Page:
Lost Zombies is a project conceived and executed by Skot Leach and partners Ryan Leach and Rob Oshima. It began with the goal of producing a community-generated film, a crowd-sourced zombie documentary, but ended up being quite a different beast. In the following case study, Skot highlights many key milestones in the project, lessons learned along the way, and how much it actually changed from the initial concept.
1. We established our goals and values.
The first thing we did was sit down and discuss our goals for Lost Zombies. We developed a kind of core purpose which was “to tell a story in a new way.” From there we came up with our goal, “to create a community generated zombie movie.” Specifically we wanted to invite anyone interested to contribute content they created to our website lostzombies.com. We intended to compile these submissions into a feature length film.
We had our Purpose and Goal and next we talked about the core values we wanted to embrace with the project. We concluded that the project should be: Epic (large in scope and scale), Open (allowing outsiders to influence and shape the project), Cohesive (we wanted a clear story world) and Disruptive (we wanted to challenge the status quo of how films are made and what the role of the audience is).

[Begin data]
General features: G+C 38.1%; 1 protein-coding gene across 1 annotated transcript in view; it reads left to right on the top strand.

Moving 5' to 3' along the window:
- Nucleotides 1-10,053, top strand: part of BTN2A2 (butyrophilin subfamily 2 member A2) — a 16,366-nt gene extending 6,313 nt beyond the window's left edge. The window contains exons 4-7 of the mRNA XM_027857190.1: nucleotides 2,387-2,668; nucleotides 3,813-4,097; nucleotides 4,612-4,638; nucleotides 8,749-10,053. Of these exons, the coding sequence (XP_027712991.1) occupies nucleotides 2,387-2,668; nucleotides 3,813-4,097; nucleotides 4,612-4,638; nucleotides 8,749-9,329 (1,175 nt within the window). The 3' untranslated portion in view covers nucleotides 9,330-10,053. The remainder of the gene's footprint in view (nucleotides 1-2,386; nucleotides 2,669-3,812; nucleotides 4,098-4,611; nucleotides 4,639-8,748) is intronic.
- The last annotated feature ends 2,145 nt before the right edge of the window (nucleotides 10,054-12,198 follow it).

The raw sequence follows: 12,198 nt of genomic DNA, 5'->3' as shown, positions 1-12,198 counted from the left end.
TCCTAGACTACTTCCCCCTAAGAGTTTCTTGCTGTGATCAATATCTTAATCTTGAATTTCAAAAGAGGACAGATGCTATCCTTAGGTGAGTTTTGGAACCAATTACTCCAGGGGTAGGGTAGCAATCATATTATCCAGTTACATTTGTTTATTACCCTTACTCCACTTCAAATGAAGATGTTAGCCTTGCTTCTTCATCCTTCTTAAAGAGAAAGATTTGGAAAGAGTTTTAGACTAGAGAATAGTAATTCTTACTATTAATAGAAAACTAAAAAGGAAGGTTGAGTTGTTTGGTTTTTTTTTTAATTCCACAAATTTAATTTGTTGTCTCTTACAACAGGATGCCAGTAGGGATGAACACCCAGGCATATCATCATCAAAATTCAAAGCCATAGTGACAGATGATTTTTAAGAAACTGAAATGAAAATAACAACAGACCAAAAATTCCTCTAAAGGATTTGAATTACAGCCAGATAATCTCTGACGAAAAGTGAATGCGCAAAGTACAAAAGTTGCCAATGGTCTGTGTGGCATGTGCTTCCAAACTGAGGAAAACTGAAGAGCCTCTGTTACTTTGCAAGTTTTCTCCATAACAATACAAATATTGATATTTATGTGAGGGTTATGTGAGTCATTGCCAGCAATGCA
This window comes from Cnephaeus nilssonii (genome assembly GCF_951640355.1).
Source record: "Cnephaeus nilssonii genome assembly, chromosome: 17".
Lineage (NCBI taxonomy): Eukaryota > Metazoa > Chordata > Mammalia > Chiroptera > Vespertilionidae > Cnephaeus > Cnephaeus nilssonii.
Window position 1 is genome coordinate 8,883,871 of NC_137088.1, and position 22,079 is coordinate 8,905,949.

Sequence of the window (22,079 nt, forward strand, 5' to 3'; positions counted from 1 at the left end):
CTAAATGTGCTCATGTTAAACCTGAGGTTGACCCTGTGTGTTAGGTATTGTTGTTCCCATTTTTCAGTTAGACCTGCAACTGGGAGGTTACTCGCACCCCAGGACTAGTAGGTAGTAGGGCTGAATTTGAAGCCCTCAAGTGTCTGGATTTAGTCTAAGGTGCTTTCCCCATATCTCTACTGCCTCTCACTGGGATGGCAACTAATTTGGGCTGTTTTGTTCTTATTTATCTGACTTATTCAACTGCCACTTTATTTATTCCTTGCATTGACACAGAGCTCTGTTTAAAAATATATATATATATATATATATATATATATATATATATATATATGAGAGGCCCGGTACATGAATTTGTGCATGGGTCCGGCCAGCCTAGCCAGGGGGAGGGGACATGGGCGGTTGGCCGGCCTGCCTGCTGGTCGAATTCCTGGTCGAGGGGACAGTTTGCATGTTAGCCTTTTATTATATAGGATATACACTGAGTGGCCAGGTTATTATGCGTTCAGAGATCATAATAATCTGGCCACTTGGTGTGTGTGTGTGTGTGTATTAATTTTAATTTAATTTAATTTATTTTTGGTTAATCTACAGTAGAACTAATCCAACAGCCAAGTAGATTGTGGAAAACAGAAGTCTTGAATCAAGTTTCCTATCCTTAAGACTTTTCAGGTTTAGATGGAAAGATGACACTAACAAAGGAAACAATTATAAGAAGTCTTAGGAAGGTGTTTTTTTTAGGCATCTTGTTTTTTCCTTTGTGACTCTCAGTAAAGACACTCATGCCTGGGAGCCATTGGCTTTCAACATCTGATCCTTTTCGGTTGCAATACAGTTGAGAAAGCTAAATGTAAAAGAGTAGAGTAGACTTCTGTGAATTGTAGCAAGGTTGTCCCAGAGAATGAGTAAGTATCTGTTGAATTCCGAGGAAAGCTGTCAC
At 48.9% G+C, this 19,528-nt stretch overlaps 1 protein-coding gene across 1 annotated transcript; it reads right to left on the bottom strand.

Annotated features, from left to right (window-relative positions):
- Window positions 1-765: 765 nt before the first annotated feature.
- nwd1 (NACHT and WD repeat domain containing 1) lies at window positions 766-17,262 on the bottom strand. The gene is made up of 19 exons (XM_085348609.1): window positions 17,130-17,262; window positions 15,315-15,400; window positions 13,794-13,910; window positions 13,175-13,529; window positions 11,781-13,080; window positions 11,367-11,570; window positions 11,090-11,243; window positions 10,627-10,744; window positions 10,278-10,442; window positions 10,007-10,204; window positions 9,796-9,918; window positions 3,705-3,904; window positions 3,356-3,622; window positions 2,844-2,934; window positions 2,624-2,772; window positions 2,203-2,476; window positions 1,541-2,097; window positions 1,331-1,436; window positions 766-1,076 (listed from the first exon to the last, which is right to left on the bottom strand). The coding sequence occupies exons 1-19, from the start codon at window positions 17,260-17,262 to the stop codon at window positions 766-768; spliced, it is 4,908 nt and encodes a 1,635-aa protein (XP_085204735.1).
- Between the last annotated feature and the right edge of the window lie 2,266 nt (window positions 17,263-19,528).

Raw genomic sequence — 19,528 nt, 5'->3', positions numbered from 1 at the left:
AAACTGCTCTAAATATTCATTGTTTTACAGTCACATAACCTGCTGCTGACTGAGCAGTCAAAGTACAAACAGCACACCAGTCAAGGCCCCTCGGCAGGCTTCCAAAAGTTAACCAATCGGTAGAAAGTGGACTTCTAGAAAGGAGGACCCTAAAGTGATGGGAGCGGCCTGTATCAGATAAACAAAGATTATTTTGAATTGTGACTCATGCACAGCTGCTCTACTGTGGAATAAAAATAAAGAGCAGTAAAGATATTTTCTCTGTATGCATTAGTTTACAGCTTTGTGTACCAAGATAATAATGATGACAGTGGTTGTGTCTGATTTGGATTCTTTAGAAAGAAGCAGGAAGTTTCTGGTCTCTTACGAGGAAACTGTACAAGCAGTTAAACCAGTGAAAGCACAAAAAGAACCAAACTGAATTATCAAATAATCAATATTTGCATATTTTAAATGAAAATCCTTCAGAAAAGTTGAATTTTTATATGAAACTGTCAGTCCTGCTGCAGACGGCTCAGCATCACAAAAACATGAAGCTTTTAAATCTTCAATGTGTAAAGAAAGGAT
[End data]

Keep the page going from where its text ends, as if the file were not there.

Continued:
Lesson Learned: Having a goal and clear set of values gave us something to fall back on as the project evolved. There were times (still are) where the project seems 180 degrees from where it began, but having values and a broad goal allowed us to not get caught in the details. When decisions become tricky we simply look back to our values.
2. We wasted a lot of time plotting our story which we believed people would fully embrace.
Once we had our goal and values we began to craft an elaborate series of plot points for our film. We first decided to go with a zombie theme. We felt that in order to allow for the highest level of participation and to achieve our “cohesive” and “open” values we needed a theme that would enable someone with limited skill and tools the ability to submit a piece of content… Basically our thinking was that in 30 seconds of video a person could easily establish a zombie scenario full of action and drama.
People assume the idea for the project arose out of a passion for zombies. That wasn’t the case, we like zombies, but they weren’t the driver. We simply felt that zombies were a universally accessible theme that created a great range for potential stories.
We began plotting an elaborate scenario in which a cosmetics company uses nano-robotics to reverse aging. This, we thought, would allow us to create a precise moment at which the nanobots would be activated, go awry, and cause a mass, simultaneous, zombie outbreak. Only what we plotted was even more complex. We spent months on this stuff.